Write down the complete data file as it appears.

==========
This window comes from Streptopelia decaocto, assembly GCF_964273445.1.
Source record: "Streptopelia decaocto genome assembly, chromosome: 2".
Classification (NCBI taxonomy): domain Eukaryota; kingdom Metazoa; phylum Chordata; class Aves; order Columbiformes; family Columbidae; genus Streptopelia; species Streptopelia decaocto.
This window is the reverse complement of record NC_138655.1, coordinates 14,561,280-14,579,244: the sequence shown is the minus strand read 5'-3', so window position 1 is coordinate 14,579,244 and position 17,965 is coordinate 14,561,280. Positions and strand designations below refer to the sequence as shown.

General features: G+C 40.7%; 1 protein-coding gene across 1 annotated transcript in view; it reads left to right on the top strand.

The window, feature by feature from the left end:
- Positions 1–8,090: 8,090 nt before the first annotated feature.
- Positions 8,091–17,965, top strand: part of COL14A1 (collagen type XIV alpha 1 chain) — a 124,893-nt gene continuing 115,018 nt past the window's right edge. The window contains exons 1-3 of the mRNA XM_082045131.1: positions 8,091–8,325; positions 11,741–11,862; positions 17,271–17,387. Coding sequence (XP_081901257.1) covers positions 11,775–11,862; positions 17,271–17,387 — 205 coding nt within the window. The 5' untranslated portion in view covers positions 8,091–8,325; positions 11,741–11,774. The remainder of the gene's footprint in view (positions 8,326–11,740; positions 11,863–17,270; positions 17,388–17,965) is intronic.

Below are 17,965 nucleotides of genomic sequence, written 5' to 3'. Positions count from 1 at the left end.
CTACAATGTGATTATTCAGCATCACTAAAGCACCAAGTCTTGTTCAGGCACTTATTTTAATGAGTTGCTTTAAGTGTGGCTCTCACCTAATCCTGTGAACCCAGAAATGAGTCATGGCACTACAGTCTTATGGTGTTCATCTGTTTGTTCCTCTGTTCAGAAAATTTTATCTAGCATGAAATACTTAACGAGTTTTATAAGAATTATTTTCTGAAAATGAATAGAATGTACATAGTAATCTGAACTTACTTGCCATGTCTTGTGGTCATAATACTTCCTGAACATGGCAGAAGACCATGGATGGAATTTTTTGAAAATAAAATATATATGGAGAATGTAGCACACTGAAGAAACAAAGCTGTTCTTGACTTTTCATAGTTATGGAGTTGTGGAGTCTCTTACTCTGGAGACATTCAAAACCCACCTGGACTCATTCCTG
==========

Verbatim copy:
This window comes from Streptopelia decaocto, assembly GCF_964273445.1.
Source record: "Streptopelia decaocto genome assembly, chromosome: 2".
Classification (NCBI taxonomy): domain Eukaryota; kingdom Metazoa; phylum Chordata; class Aves; order Columbiformes; family Columbidae; genus Streptopelia; species Streptopelia decaocto.
This window is the reverse complement of record NC_138655.1, coordinates 14,561,280-14,579,244: the sequence shown is the minus strand read 5'-3', so window position 1 is coordinate 14,579,244 and position 17,965 is coordinate 14,561,280. Positions and strand designations below refer to the sequence as shown.

General features: G+C 40.7%; 1 protein-coding gene across 1 annotated transcript in view; it reads left to right on the top strand.

The window, feature by feature from the left end:
- Positions 1–8,090: 8,090 nt before the first annotated feature.
- Positions 8,091–17,965, top strand: part of COL14A1 (collagen type XIV alpha 1 chain) — a 124,893-nt gene continuing 115,018 nt past the window's right edge. The window contains exons 1-3 of the mRNA XM_082045131.1: positions 8,091–8,325; positions 11,741–11,862; positions 17,271–17,387. Coding sequence (XP_081901257.1) covers positions 11,775–11,862; positions 17,271–17,387 — 205 coding nt within the window. The 5' untranslated portion in view covers positions 8,091–8,325; positions 11,741–11,774. The remainder of the gene's footprint in view (positions 8,326–11,740; positions 11,863–17,270; positions 17,388–17,965) is intronic.

Below are 17,965 nucleotides of genomic sequence, written 5' to 3'. Positions count from 1 at the left end.
CTACAATGTGATTATTCAGCATCACTAAAGCACCAAGTCTTGTTCAGGCACTTATTTTAATGAGTTGCTTTAAGTGTGGCTCTCACCTAATCCTGTGAACCCAGAAATGAGTCATGGCACTACAGTCTTATGGTGTTCATCTGTTTGTTCCTCTGTTCAGAAAATTTTATCTAGCATGAAATACTTAACGAGTTTTATAAGAATTATTTTCTGAAAATGAATAGAATGTACATAGTAATCTGAACTTACTTGCCATGTCTTGTGGTCATAATACTTCCTGAACATGGCAGAAGACCATGGATGGAATTTTTTGAAAATAAAATATATATGGAGAATGTAGCACACTGAAGAAACAAAGCTGTTCTTGACTTTTCATAGTTATGGAGTTGTGGAGTCTCTTACTCTGGAGACATTCAAAACCCACCTGGACTCATTCCTG